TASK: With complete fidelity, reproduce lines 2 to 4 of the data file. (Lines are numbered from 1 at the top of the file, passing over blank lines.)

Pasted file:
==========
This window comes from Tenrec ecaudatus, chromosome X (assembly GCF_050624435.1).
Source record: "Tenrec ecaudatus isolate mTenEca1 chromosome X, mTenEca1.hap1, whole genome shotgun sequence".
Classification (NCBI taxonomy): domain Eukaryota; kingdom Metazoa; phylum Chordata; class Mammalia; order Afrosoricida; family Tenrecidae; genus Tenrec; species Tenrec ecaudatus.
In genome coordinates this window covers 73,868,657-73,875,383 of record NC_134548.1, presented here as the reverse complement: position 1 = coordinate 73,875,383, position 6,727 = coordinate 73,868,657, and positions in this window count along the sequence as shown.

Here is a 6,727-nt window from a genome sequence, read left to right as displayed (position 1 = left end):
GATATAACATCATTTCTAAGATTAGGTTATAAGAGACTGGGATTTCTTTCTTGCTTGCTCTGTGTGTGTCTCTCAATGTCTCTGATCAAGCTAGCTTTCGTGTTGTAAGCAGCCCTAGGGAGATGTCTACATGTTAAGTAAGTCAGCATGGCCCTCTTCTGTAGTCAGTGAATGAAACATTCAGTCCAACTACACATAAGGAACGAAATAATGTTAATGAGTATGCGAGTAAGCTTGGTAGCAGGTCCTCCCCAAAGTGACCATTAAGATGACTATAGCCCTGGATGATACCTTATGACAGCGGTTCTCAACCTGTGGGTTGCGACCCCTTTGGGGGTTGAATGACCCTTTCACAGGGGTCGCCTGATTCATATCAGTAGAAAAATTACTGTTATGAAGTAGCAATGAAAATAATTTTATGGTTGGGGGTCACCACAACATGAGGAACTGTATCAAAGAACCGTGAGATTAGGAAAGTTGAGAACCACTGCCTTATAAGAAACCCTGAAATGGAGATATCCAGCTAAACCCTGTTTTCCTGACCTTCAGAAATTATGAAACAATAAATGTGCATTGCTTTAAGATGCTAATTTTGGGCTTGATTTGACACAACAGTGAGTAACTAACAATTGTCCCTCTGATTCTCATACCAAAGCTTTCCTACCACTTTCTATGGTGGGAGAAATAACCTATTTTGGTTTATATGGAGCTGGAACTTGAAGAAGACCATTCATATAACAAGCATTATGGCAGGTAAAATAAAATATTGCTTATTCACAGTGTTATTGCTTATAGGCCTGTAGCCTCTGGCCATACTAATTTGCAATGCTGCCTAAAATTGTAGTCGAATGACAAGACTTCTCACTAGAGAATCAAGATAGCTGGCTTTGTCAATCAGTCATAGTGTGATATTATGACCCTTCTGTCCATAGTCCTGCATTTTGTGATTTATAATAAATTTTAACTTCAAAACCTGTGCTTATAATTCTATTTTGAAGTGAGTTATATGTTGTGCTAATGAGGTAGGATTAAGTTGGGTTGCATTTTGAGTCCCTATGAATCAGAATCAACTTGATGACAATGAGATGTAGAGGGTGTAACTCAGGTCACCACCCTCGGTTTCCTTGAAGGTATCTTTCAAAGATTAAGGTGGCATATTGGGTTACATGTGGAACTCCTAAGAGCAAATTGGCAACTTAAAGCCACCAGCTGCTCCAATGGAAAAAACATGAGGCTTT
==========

Source record: "Tenrec ecaudatus isolate mTenEca1 chromosome X, mTenEca1.hap1, whole genome shotgun sequence".
Classification (NCBI taxonomy): domain Eukaryota; kingdom Metazoa; phylum Chordata; class Mammalia; order Afrosoricida; family Tenrecidae; genus Tenrec; species Tenrec ecaudatus.
In genome coordinates this window covers 73,868,657-73,875,383 of record NC_134548.1, presented here as the reverse complement: position 1 = coordinate 73,875,383, position 6,727 = coordinate 73,868,657, and positions in this window count along the sequence as shown.